Roofing Ventilation

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Importance of Roofing Ventilation

In cold weather, roofing ventilation helps the roof maintain its temperature and vent moisture. In hot weather, it helps expel hot air from the attic and roof, reducing the home or building’s cooling load and relieving the strain on air-conditioning systems. In Missouri’s varied climate, a roof’s ventilation must serve both of these functions, depending on the season.

Not only can improper roof ventilation threaten the integrity of your roof, but it can also threaten your home and your family’s health by allowing the growth of mold and mildew. Providing adequate ventilation could extend the life of your roof and prevent frustrating, costly problems.

What might happen to your roof if it were improperly ventilated? The build up of heat and moisture could cause a variety of issues:

Damage to rafters, sheathing, shingles, and insulation
Increased energy usage and higher electrical bills
Mold, mildew, and algae
Rotting wood
Ice dams
Increased temperature on the second floor of your home
Premature roof aging

When you schedule a roof inspection, we will evaluate your roofing ventilation as well. Identifying and repairing issues with ventilation can help prevent stressful issues and greater expenses later in your roof’s life.

Types of Vents

Vents are either intake vents, exhaust vents, or both. Typically vents are installed at the base of the roof (allowing cool air to enter) and near the top (allowing warm air and moisture to exit). Several different types of vents are available, and the following are some of the most common:

Ridge Vents

Ridge vents are long vents placed along the entire ridge of the roof, allowing hot air to escape when it rises to the top of the attic. When installed correctly, they’re inconspicuous and very efficient.

Soffit Vents

Soffit vents are installed on the underside of your home’s eaves (i.e., the soffits) and permit fresh air to enter.

Gable End Vents

Gable end vents are placed at the top of gables (the parts of the exterior wall enclosing the end of a pitched roof).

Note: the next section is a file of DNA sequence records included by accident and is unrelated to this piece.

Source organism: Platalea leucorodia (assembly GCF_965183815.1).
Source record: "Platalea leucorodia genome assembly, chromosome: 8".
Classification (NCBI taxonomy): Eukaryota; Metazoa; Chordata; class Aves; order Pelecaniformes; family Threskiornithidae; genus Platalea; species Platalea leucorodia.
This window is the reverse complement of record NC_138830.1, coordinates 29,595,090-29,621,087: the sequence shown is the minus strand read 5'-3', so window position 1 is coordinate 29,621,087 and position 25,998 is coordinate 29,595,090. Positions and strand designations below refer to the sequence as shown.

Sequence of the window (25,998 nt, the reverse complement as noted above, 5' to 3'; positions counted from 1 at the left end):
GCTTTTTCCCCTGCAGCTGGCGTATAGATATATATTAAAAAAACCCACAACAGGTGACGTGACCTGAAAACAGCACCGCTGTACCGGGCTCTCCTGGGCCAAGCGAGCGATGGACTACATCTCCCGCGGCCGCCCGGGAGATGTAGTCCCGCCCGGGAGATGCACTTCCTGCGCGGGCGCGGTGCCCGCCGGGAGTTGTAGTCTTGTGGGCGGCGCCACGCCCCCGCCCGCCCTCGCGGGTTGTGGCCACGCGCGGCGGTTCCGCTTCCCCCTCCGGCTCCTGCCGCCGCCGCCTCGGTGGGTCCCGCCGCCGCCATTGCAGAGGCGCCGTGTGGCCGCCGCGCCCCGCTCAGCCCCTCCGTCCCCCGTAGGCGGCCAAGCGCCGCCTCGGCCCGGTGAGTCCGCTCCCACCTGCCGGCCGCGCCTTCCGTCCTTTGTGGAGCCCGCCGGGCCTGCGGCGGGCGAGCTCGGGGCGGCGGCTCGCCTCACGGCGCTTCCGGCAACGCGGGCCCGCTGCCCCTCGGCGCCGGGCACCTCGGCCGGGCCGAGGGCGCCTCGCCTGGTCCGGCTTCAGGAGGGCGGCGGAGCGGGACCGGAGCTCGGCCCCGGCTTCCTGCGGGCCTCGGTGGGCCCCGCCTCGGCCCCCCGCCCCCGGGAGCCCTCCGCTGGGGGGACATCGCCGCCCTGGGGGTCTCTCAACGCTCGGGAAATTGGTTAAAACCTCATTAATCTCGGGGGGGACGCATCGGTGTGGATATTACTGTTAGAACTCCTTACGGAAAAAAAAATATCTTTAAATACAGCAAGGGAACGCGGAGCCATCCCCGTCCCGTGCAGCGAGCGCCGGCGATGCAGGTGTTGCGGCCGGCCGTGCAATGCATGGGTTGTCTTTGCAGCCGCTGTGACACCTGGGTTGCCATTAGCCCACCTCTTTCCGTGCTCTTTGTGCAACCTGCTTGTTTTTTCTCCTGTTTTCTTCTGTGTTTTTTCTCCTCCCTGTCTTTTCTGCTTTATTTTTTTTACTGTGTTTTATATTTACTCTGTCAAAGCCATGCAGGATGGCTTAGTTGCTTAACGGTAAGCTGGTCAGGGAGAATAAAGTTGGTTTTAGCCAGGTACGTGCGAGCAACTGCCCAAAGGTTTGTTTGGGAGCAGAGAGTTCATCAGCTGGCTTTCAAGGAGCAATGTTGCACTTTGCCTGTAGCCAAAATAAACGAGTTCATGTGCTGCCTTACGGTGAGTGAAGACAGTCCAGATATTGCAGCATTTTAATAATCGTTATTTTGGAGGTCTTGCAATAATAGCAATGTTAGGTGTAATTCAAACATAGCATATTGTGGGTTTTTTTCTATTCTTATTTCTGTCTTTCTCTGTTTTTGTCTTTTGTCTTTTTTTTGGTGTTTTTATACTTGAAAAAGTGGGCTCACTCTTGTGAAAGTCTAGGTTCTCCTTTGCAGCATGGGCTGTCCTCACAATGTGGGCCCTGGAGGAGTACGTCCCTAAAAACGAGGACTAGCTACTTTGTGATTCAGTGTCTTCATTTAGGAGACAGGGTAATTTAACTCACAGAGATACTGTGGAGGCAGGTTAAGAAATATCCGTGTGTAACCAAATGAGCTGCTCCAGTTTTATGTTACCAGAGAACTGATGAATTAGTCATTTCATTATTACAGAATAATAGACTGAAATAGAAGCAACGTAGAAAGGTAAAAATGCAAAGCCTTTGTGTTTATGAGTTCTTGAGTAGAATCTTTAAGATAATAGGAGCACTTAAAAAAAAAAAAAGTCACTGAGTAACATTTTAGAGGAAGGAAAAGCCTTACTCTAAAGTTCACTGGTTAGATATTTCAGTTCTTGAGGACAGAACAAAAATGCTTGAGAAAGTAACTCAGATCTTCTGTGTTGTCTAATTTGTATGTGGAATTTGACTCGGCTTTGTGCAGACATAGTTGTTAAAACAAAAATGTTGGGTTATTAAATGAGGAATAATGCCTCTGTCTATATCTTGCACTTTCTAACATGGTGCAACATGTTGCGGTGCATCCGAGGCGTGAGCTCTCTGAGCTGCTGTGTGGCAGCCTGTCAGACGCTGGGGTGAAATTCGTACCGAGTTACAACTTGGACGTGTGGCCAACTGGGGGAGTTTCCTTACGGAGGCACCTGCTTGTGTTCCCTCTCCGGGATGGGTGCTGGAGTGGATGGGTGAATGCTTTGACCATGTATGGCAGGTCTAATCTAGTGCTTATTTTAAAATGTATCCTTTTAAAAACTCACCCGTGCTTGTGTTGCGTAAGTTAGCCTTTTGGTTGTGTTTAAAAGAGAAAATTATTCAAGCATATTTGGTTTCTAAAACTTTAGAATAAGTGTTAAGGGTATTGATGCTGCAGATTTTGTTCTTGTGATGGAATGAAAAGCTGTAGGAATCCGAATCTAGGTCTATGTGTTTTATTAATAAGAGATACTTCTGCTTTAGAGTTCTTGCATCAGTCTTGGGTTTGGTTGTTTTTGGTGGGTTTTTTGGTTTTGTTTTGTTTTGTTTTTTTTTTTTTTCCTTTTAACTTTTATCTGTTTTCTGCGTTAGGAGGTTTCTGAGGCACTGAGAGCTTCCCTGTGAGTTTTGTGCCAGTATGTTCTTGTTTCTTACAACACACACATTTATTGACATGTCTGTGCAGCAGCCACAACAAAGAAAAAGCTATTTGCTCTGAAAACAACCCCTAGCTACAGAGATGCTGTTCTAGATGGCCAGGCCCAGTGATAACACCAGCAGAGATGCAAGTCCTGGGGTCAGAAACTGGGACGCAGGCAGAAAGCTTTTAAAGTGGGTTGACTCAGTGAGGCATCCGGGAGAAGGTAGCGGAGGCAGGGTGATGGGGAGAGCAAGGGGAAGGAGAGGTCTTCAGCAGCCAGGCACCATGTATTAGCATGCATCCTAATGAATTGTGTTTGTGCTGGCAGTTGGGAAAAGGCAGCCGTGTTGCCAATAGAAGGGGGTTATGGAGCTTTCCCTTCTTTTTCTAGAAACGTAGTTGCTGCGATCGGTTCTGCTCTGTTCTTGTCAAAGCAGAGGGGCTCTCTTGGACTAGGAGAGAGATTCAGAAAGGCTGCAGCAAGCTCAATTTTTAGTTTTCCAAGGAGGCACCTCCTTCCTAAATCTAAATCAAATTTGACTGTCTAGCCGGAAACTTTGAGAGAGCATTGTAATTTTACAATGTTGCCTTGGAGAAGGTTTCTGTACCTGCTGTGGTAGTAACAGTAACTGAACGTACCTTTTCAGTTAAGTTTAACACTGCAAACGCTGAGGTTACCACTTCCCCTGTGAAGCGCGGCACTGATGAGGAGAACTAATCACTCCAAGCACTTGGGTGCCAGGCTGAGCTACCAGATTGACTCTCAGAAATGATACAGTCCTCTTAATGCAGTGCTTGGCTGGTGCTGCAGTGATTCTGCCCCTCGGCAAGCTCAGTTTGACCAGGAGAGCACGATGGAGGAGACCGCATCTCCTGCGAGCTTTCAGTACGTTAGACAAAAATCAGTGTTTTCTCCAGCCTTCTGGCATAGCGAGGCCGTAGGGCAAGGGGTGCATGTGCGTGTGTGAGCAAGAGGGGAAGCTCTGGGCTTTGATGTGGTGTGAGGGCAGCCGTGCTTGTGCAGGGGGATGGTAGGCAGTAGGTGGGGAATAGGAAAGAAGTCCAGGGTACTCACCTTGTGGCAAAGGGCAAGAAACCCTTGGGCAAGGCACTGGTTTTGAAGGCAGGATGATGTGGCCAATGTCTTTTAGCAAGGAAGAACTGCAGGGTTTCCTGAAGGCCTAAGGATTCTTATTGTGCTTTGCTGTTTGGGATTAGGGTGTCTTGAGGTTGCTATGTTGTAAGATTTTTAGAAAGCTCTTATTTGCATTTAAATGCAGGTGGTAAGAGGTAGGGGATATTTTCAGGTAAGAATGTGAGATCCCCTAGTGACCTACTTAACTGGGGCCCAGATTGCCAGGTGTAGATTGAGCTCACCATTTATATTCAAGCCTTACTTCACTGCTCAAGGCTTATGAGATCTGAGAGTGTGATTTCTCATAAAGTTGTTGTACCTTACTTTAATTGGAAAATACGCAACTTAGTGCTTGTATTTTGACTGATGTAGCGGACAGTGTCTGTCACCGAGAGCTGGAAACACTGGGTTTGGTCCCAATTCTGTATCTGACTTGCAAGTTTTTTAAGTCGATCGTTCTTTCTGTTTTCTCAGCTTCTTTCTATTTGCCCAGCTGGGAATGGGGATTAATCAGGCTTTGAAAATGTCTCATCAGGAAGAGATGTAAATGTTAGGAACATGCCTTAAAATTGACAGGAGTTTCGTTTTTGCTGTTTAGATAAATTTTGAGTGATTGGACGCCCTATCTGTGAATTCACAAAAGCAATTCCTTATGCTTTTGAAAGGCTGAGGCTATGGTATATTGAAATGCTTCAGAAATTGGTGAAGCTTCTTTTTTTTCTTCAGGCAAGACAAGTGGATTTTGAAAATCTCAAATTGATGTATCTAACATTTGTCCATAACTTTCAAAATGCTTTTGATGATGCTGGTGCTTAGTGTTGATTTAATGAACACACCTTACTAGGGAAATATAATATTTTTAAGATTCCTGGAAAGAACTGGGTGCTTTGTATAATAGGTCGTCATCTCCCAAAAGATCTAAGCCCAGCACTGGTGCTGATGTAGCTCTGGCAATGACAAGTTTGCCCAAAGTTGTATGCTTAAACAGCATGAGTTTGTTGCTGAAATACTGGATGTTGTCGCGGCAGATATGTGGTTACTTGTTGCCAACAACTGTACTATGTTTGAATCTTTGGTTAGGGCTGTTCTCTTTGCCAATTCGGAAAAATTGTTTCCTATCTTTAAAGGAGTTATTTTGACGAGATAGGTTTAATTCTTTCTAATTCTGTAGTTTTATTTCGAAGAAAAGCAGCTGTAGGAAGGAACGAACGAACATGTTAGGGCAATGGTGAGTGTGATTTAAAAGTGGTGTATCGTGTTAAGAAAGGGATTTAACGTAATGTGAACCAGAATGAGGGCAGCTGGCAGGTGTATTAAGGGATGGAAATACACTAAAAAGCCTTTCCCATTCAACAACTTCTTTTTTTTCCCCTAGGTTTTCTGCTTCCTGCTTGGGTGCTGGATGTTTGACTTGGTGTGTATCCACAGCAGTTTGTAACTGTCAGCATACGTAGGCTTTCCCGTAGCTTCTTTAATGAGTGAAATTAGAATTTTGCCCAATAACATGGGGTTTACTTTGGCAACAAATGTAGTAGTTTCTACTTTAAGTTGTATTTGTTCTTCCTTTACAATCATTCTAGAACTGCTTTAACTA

Box Vents

Box vents use natural convection to allow moisture and hot air to escape. They’re most effective when installed near the roof ridge.

Wind Turbine

Wind turbines rely on the wind for power. When the wind blows, they expel hot, moist air from the home. On windless days, they work similarly to box vents.

Power Vents

Gable end vents are placed at the top of gables (the parts of the exterior wall enclosing the end of a pitched roof).

Cupola Vent

Cupola vents are attractive, static vents. They are not as efficient or reliable as other venting systems, so they cannot be used as the primary vents for a roof.


If your roof includes a skylight that can be opened, it will provide ventilation as well. Warm air will drift up and out of the window, and fresh air will be able to slip inside.

Expertly combining different types of vents helps ensure proper ventilation.

All roofs need to breathe. Proper roofing ventilation can help prolong the life of your roof by regulating the temperature and moisture levels of the structure. With our decades of experience working with both residential and commercial roofs, the experts at Taylor-Made Roofing can ensure that a sufficient amount of air is circulating beneath your roof.

Fully licensed and insured, Taylor-Made Roofing is ready to take care of your roof.
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